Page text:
Tkinter: Clipping a canvas text item

Discussion in 'Python' started by Peter Otten, Feb 21, 2004.

  1. Peter Otten

    Peter Otten Guest

    Is there a way to limit both width and height of a canvas text item?
    My current workaround seems clumsy:

    import Tkinter as tk
    root = tk.Tk()
    canvas = tk.Canvas(root, width=400, height=200, bg="white")
    canvas.pack()

    # simulate a clipped text item - never transparent :-(
    s = "The long and winding road.."
    lbl = tk.Label(root, text=s, anchor=tk.W, bg=canvas["bg"])
    canvas.create_window(50, 80, width=100, height=20,
    window=lbl,
    anchor=tk.NW)

    root.mainloop()

    Thanks,
    Peter
     
    Peter Otten, Feb 21, 2004
    #1
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  2. Peter Otten

    robin bryce Guest

    Re: running fastcgi on windows?

    wolf,

    I've been working in this area recently. I'm new to it too so don't take
    what I say as gospel.

    apache's mod_fastcgi talks to the scripts it loads via stdin, stdout and
    stderr.

    It deals with three basic cases: Dynamic scripts started when the url is
    first accessed, Static scripts that are started with the apache server
    and external scripts which are started independently of apache.

    In all cases you need to think of the scripts in question as vanilla
    executables that you would run at a command prompt. The difference is
    that mod_fastcgi writes the request data to the exe process standard
    input and expects response data, in FastCGI format, on the standard
    output.

    mod_fastcgi does not care what the 'exe' is as long as it replies using
    the FastCGI protocol on the standard output.

    The differences in the above cases are to do with how and when the
    scripts are started and by what.

    In all of the above cases fcgi.py acts as a utility script for helping
    you to to write python scripts that can read fastcgi request data from
    the standard input and reply to that request, in fastcgi format, on the
    standard output. if you had a program other than apache that talked
    FastCGI then these scripts would probably be just as happy talking to it
    as they would apache.

    the problem with fcgi.py on windows is probably, I have not tried it on
    windows, to do with os dependencies introduced by the need to open and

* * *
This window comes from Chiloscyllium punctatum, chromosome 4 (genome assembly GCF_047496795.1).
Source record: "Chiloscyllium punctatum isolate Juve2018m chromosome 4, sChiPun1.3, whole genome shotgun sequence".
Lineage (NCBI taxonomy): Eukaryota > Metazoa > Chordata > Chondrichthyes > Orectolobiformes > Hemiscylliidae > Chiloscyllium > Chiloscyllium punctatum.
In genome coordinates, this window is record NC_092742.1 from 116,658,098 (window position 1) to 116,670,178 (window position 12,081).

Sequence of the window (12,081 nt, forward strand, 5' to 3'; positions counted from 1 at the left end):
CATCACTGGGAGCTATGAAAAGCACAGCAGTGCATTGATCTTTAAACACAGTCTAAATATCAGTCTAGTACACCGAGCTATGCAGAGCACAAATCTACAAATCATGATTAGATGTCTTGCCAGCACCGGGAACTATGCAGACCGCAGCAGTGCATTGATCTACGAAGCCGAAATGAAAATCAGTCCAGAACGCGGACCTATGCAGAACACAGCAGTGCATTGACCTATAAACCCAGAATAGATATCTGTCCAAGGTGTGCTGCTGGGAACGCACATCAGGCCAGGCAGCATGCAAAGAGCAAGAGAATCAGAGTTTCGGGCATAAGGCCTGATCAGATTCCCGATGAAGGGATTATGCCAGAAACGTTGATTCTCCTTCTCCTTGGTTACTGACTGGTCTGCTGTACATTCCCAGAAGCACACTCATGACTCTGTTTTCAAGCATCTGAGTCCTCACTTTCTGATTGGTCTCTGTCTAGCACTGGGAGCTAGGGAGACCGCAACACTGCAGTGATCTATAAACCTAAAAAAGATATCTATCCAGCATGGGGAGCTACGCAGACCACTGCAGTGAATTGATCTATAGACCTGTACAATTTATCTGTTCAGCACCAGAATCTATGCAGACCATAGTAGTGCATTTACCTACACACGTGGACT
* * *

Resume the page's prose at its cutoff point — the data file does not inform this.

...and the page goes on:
manipulate sockets and redirect standard output. making it windows
    friendly is essentially a job of bullying it into doing things the
    Windows way (but see attached file and later comments for a possible
    alternative).

    the _test() function in fcgi.py is the basic template for the body of
    your fastcgi friendly python script. a typical fast cgi friendly python
    script would look like:

    #!/path/to/python
    import fcgi

    # something modelled on the body of fcgi._test()

    # end

    I spent longer than I should have with this all broken simply because I
    forgot that statements like print "why am I broken" write to the
    standard output.

    The best place for information about configuring Apache to use fastcgi
    is proly the fastcgi site [1] and you should verify my assertions there.
    Also a book that helped me loads was "Professional Apache 2.0" by Peter
    Wainwright [2].

    options for the dynamic case:

    # turn on cgi
    Options +ExecCGI

    # turn on fastcgi for url's ending in .py - can be any extension you
    like.

    AddHandler fastcgi-script .py

    # restart now and again to counter memory leaks and limmit the number of
    processes

    FastCgiConfig -restart -restart-delay 10 -maxprocesses 5

    are about the only options you need - assuming you've loaded mod_fastcgi

    options for the static case:

    FastCgiServer /path/to/your/script.extension -init-start-delay 5
    replaces FastCgiConfig


    I recently modified the fcgi.py script you referenced to get it to work